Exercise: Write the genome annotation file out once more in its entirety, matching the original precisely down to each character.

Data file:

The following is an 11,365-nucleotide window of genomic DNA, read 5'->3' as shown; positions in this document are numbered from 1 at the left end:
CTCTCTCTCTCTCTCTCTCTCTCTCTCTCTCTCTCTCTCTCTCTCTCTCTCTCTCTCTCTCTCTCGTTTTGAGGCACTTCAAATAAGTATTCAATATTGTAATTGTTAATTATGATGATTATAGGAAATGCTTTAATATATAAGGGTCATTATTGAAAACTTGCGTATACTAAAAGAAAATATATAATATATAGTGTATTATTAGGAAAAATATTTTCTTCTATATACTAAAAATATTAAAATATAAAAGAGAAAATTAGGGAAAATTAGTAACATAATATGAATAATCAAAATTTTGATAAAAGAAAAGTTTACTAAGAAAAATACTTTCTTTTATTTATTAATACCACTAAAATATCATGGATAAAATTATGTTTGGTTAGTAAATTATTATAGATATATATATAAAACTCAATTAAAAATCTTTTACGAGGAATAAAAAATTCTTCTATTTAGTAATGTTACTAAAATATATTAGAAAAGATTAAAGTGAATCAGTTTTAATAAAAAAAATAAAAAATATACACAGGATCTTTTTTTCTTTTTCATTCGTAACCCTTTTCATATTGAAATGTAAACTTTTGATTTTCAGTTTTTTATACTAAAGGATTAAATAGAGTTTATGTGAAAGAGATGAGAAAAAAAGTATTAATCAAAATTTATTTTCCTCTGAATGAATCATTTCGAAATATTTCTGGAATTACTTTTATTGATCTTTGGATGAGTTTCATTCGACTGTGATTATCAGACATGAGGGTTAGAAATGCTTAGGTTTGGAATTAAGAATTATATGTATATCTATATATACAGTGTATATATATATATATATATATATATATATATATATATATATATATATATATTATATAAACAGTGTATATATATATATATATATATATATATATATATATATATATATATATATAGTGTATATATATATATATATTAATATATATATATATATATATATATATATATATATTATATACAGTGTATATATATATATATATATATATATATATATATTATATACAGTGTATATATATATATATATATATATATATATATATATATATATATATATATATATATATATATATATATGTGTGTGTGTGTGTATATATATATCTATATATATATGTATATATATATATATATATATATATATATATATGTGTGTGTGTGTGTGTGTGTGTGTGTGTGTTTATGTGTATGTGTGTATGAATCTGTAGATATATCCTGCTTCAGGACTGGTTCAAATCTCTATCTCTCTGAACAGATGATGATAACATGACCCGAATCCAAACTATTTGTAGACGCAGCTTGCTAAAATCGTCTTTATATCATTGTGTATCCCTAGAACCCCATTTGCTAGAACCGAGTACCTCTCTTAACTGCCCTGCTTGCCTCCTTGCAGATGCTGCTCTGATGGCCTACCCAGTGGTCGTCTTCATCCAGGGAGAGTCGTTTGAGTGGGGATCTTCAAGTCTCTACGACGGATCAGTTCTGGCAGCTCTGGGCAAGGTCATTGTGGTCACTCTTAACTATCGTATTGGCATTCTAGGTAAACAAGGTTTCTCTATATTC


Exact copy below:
The following is an 11,365-nucleotide window of genomic DNA, read 5'->3' as shown; positions in this document are numbered from 1 at the left end:
CTCTCTCTCTCTCTCTCTCTCTCTCTCTCTCTCTCTCTCTCTCTCTCTCTCTCTCTCTCTCTCTCGTTTTGAGGCACTTCAAATAAGTATTCAATATTGTAATTGTTAATTATGATGATTATAGGAAATGCTTTAATATATAAGGGTCATTATTGAAAACTTGCGTATACTAAAAGAAAATATATAATATATAGTGTATTATTAGGAAAAATATTTTCTTCTATATACTAAAAATATTAAAATATAAAAGAGAAAATTAGGGAAAATTAGTAACATAATATGAATAATCAAAATTTTGATAAAAGAAAAGTTTACTAAGAAAAATACTTTCTTTTATTTATTAATACCACTAAAATATCATGGATAAAATTATGTTTGGTTAGTAAATTATTATAGATATATATATAAAACTCAATTAAAAATCTTTTACGAGGAATAAAAAATTCTTCTATTTAGTAATGTTACTAAAATATATTAGAAAAGATTAAAGTGAATCAGTTTTAATAAAAAAAATAAAAAATATACACAGGATCTTTTTTTCTTTTTCATTCGTAACCCTTTTCATATTGAAATGTAAACTTTTGATTTTCAGTTTTTTATACTAAAGGATTAAATAGAGTTTATGTGAAAGAGATGAGAAAAAAAGTATTAATCAAAATTTATTTTCCTCTGAATGAATCATTTCGAAATATTTCTGGAATTACTTTTATTGATCTTTGGATGAGTTTCATTCGACTGTGATTATCAGACATGAGGGTTAGAAATGCTTAGGTTTGGAATTAAGAATTATATGTATATCTATATATACAGTGTATATATATATATATATATATATATATATATATATATATATATATATATATTATATAAACAGTGTATATATATATATATATATATATATATATATATATATATATATATATATAGTGTATATATATATATATATTAATATATATATATATATATATATATATATATATATTATATACAGTGTATATATATATATATATATATATATATATATATTATATACAGTGTATATATATATATATATATATATATATATATATATATATATATATATATATATATATATATATATATGTGTGTGTGTGTGTATATATATATCTATATATATATGTATATATATATATATATATATATATATATATATGTGTGTGTGTGTGTGTGTGTGTGTGTGTGTTTATGTGTATGTGTGTATGAATCTGTAGATATATCCTGCTTCAGGACTGGTTCAAATCTCTATCTCTCTGAACAGATGATGATAACATGACCCGAATCCAAACTATTTGTAGACGCAGCTTGCTAAAATCGTCTTTATATCATTGTGTATCCCTAGAACCCCATTTGCTAGAACCGAGTACCTCTCTTAACTGCCCTGCTTGCCTCCTTGCAGATGCTGCTCTGATGGCCTACCCAGTGGTCGTCTTCATCCAGGGAGAGTCGTTTGAGTGGGGATCTTCAAGTCTCTACGACGGATCAGTTCTGGCAGCTCTGGGCAAGGTCATTGTGGTCACTCTTAACTATCGTATTGGCATTCTAGGTAAACAAGGTTTCTCTATATTC